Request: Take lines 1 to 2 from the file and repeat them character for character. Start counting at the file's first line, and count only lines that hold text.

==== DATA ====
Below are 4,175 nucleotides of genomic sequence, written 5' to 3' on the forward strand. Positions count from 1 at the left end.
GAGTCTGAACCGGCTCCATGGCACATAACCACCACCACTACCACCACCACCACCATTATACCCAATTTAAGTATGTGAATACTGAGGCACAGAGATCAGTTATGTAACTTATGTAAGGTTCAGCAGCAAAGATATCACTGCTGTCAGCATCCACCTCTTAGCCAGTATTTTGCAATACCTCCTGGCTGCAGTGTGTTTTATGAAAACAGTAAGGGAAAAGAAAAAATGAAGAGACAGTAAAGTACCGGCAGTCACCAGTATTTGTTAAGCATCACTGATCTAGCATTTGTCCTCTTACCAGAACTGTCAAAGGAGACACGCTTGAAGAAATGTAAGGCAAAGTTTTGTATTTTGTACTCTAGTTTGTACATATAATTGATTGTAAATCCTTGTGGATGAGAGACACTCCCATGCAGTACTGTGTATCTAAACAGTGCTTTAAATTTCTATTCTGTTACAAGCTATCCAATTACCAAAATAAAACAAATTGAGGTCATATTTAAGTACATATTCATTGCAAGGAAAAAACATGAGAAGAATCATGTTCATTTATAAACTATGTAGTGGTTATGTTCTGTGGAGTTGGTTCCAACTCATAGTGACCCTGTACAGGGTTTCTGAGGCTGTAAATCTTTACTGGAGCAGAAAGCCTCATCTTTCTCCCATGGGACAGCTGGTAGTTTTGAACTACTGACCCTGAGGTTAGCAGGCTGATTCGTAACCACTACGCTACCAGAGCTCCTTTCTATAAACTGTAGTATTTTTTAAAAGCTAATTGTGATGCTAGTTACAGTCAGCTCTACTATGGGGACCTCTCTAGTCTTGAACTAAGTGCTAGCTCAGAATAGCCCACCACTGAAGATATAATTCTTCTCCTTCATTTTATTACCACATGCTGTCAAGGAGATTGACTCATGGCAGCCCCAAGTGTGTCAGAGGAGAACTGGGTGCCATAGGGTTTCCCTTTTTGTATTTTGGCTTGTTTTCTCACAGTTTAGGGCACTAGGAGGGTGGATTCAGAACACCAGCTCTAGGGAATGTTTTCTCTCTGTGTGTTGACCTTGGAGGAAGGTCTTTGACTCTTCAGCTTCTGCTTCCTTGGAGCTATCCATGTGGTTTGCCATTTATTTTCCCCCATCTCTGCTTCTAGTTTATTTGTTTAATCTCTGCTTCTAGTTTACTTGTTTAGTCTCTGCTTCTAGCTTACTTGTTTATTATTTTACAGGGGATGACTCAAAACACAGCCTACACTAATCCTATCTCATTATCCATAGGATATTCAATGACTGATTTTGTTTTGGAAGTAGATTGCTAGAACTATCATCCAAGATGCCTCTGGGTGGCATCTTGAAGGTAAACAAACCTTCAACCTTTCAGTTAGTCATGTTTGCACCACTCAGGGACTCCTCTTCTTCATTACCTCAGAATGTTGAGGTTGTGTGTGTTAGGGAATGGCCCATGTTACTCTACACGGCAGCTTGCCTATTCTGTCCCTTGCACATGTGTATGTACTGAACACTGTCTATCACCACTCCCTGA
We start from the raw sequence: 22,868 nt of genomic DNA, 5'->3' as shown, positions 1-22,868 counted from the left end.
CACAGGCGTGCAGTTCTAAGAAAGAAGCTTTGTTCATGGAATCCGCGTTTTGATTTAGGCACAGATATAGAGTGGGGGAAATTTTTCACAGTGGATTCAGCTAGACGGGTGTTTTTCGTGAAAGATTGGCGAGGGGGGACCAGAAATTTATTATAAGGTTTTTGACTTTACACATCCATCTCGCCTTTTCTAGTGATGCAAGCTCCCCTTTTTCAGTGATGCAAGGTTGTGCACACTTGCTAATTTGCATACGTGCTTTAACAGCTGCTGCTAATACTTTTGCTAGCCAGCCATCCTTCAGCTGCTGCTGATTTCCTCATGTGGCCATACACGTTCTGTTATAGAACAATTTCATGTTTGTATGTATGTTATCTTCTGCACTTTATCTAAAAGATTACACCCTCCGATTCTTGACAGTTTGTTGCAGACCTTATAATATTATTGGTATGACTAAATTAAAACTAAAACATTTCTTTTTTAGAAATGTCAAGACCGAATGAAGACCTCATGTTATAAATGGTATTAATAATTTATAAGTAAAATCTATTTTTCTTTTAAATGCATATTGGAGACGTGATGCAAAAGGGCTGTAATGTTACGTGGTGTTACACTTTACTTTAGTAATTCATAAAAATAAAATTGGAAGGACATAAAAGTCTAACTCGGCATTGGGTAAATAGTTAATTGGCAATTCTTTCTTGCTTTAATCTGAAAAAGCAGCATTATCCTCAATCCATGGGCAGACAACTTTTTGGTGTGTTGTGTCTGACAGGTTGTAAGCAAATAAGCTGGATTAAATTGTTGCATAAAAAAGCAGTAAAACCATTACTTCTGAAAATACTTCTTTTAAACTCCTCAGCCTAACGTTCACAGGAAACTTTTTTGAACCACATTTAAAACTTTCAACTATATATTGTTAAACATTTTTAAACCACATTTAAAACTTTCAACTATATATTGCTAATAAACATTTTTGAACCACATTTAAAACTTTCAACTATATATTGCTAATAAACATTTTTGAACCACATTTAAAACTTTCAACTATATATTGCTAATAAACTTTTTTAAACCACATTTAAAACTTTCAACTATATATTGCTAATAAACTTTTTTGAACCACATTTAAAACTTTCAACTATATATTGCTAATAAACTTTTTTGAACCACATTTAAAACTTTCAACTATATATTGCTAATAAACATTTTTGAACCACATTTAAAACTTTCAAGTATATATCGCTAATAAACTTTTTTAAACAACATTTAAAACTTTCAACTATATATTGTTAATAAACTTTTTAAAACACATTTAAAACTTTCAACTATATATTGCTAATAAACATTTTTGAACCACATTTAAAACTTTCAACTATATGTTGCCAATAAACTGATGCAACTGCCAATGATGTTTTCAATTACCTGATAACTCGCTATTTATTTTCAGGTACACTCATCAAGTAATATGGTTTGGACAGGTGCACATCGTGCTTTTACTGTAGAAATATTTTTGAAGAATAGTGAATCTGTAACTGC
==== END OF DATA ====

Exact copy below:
Below are 4,175 nucleotides of genomic sequence, written 5' to 3' on the forward strand. Positions count from 1 at the left end.
GAGTCTGAACCGGCTCCATGGCACATAACCACCACCACTACCACCACCACCACCATTATACCCAATTTAAGTATGTGAATACTGAGGCACAGAGATCAGTTATGTAACTTATGTAAGGTTCAGCAGCAAAGATATCACTGCTGTCAGCATCCACCTCTTAGCCAGTATTTTGCAATACCTCCTGGCTGCAGTGTGTTTTATGAAAACAGTAAGGGAAAAGAAAAAATGAAGAGACAGTAAAGTACCGGCAGTCACCAGTATTTGTTAAGCATCACTGATCTAGCATTTGTCCTCTTACCAGAACTGTCAAAGGAGACACGCTTGAAGAAATGTAAGGCAAAGTTTTGTATTTTGTACTCTAGTTTGTACATATAATTGATTGTAAATCCTTGTGGATGAGAGACACTCCCATGCAGTACTGTGTATCTAAACAGTGCTTTAAATTTCTATTCTGTTACAAGCTATCCAATTACCAAAATAAAACAAATTGAGGTCATATTTAAGTACATATTCATTGCAAGGAAAAAACATGAGAAGAATCATGTTCATTTATAAACTATGTAGTGGTTATGTTCTGTGGAGTTGGTTCCAACTCATAGTGACCCTGTACAGGGTTTCTGAGGCTGTAAATCTTTACTGGAGCAGAAAGCCTCATCTTTCTCCCATGGGACAGCTGGTAGTTTTGAACTACTGACCCTGAGGTTAGCAGGCTGATTCGTAACCACTACGCTACCAGAGCTCCTTTCTATAAACTGTAGTATTTTTTAAAAGCTAATTGTGATGCTAGTTACAGTCAGCTCTACTATGGGGACCTCTCTAGTCTTGAACTAAGTGCTAGCTCAGAATAGCCCACCACTGAAGATATAATTCTTCTCCTTCATTTTATTACCACATGCTGTCAAGGAGATTGACTCATGGCAGCCCCAAGTGTGTCAGAGGAGAACTGGGTGCCATAGGGTTTCCCTTTTTGTATTTTGGCTTGTTTTCTCACAGTTTAGGGCACTAGGAGGGTGGATTCAGAACACCAGCTCTAGGGAATGTTTTCTCTCTGTGTGTTGACCTTGGAGGAAGGTCTTTGACTCTTCAGCTTCTGCTTCCTTGGAGCTATCCATGTGGTTTGCCATTTATTTTCCCCCATCTCTGCTTCTAGTTTATTTGTTTAATCTCTGCTTCTAGTTTACTTGTTTAGTCTCTGCTTCTAGCTTACTTGTTTATTATTTTACAGGGGATGACTCAAAACACAGCCTACACTAATCCTATCTCATTATCCATAGGATATTCAATGACTGATTTTGTTTTGGAAGTAGATTGCTAGAACTATCATCCAAGATGCCTCTGGGTGGCATCTTGAAGGTAAACAAACCTTCAACCTTTCAGTTAGTCATGTTTGCACCACTCAGGGACTCCTCTTCTTCATTACCTCAGAATGTTGAGGTTGTGTGTGTTAGGGAATGGCCCATGTTACTCTACACGGCAGCTTGCCTATTCTGTCCCTTGCACATGTGTATGTACTGAACACTGTCTATCACCACTCCCTGA